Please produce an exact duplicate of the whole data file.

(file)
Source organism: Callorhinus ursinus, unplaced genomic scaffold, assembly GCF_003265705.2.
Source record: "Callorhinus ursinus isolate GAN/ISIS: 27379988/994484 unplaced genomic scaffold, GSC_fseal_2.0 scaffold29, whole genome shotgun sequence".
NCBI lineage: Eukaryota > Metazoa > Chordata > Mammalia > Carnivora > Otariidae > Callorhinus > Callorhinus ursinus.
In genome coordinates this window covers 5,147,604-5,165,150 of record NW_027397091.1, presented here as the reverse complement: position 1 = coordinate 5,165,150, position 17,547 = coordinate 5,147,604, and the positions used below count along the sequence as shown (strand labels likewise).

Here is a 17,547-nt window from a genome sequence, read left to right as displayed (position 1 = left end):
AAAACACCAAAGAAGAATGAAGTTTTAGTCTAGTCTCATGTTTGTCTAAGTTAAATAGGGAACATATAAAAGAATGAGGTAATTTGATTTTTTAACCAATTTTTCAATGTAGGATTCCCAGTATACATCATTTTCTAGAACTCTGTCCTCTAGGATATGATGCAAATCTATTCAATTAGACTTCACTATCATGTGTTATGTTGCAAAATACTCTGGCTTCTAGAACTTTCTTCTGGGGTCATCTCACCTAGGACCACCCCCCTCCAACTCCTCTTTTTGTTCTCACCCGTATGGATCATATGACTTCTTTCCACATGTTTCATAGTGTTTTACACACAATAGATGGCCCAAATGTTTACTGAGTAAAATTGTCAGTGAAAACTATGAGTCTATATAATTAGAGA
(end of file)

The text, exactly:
Source organism: Callorhinus ursinus, unplaced genomic scaffold, assembly GCF_003265705.2.
Source record: "Callorhinus ursinus isolate GAN/ISIS: 27379988/994484 unplaced genomic scaffold, GSC_fseal_2.0 scaffold29, whole genome shotgun sequence".
NCBI lineage: Eukaryota > Metazoa > Chordata > Mammalia > Carnivora > Otariidae > Callorhinus > Callorhinus ursinus.
In genome coordinates this window covers 5,147,604-5,165,150 of record NW_027397091.1, presented here as the reverse complement: position 1 = coordinate 5,165,150, position 17,547 = coordinate 5,147,604, and the positions used below count along the sequence as shown (strand labels likewise).

Here is a 17,547-nt window from a genome sequence, read left to right as displayed (position 1 = left end):
AAAACACCAAAGAAGAATGAAGTTTTAGTCTAGTCTCATGTTTGTCTAAGTTAAATAGGGAACATATAAAAGAATGAGGTAATTTGATTTTTTAACCAATTTTTCAATGTAGGATTCCCAGTATACATCATTTTCTAGAACTCTGTCCTCTAGGATATGATGCAAATCTATTCAATTAGACTTCACTATCATGTGTTATGTTGCAAAATACTCTGGCTTCTAGAACTTTCTTCTGGGGTCATCTCACCTAGGACCACCCCCCTCCAACTCCTCTTTTTGTTCTCACCCGTATGGATCATATGACTTCTTTCCACATGTTTCATAGTGTTTTACACACAATAGATGGCCCAAATGTTTACTGAGTAAAATTGTCAGTGAAAACTATGAGTCTATATAATTAGAGA